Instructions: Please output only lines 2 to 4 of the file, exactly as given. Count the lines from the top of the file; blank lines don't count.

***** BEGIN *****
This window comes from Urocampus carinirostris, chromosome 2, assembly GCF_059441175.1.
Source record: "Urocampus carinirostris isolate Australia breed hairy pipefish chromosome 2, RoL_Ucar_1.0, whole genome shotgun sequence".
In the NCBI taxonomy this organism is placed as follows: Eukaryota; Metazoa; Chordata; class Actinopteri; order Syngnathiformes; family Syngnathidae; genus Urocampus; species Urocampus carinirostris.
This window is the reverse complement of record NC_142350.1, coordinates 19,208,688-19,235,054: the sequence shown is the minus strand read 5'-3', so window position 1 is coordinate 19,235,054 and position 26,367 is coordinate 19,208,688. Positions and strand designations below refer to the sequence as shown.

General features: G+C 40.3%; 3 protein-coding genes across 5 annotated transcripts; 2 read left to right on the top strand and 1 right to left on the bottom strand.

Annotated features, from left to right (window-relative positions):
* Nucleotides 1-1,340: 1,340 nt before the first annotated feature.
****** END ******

Source record: "Urocampus carinirostris isolate Australia breed hairy pipefish chromosome 2, RoL_Ucar_1.0, whole genome shotgun sequence".
In the NCBI taxonomy this organism is placed as follows: Eukaryota; Metazoa; Chordata; class Actinopteri; order Syngnathiformes; family Syngnathidae; genus Urocampus; species Urocampus carinirostris.
This window is the reverse complement of record NC_142350.1, coordinates 19,208,688-19,235,054: the sequence shown is the minus strand read 5'-3', so window position 1 is coordinate 19,235,054 and position 26,367 is coordinate 19,208,688. Positions and strand designations below refer to the sequence as shown.